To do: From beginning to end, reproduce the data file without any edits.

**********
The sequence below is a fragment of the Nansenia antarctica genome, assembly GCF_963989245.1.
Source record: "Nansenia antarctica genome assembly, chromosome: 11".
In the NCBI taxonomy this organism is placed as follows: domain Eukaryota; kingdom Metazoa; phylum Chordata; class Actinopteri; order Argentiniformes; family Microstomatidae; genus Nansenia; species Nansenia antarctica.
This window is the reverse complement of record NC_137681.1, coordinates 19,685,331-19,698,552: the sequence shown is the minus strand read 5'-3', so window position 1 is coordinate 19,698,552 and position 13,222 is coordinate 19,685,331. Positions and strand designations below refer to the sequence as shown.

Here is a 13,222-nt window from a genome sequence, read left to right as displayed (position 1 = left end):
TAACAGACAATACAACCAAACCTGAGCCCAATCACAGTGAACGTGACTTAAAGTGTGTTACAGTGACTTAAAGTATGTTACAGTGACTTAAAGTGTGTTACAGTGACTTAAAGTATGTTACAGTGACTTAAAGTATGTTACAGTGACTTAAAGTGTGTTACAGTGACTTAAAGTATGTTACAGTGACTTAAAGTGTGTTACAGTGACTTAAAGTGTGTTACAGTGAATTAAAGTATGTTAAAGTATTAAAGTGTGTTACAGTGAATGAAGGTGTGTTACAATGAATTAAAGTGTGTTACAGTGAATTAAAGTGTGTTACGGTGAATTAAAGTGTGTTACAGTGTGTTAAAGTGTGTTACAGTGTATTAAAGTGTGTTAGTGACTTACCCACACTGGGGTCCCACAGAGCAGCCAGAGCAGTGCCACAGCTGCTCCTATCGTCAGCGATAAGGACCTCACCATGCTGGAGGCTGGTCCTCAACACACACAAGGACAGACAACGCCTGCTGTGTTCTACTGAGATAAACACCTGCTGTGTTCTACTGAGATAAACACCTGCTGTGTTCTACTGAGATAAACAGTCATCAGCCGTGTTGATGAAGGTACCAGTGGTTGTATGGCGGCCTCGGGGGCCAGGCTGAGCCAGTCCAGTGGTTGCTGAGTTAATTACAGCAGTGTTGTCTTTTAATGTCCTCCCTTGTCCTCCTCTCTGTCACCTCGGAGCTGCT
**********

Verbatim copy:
The sequence below is a fragment of the Nansenia antarctica genome, assembly GCF_963989245.1.
Source record: "Nansenia antarctica genome assembly, chromosome: 11".
In the NCBI taxonomy this organism is placed as follows: domain Eukaryota; kingdom Metazoa; phylum Chordata; class Actinopteri; order Argentiniformes; family Microstomatidae; genus Nansenia; species Nansenia antarctica.
This window is the reverse complement of record NC_137681.1, coordinates 19,685,331-19,698,552: the sequence shown is the minus strand read 5'-3', so window position 1 is coordinate 19,698,552 and position 13,222 is coordinate 19,685,331. Positions and strand designations below refer to the sequence as shown.

Here is a 13,222-nt window from a genome sequence, read left to right as displayed (position 1 = left end):
TAACAGACAATACAACCAAACCTGAGCCCAATCACAGTGAACGTGACTTAAAGTGTGTTACAGTGACTTAAAGTATGTTACAGTGACTTAAAGTGTGTTACAGTGACTTAAAGTATGTTACAGTGACTTAAAGTATGTTACAGTGACTTAAAGTGTGTTACAGTGACTTAAAGTATGTTACAGTGACTTAAAGTGTGTTACAGTGACTTAAAGTGTGTTACAGTGAATTAAAGTATGTTAAAGTATTAAAGTGTGTTACAGTGAATGAAGGTGTGTTACAATGAATTAAAGTGTGTTACAGTGAATTAAAGTGTGTTACGGTGAATTAAAGTGTGTTACAGTGTGTTAAAGTGTGTTACAGTGTATTAAAGTGTGTTAGTGACTTACCCACACTGGGGTCCCACAGAGCAGCCAGAGCAGTGCCACAGCTGCTCCTATCGTCAGCGATAAGGACCTCACCATGCTGGAGGCTGGTCCTCAACACACACAAGGACAGACAACGCCTGCTGTGTTCTACTGAGATAAACACCTGCTGTGTTCTACTGAGATAAACACCTGCTGTGTTCTACTGAGATAAACAGTCATCAGCCGTGTTGATGAAGGTACCAGTGGTTGTATGGCGGCCTCGGGGGCCAGGCTGAGCCAGTCCAGTGGTTGCTGAGTTAATTACAGCAGTGTTGTCTTTTAATGTCCTCCCTTGTCCTCCTCTCTGTCACCTCGGAGCTGCT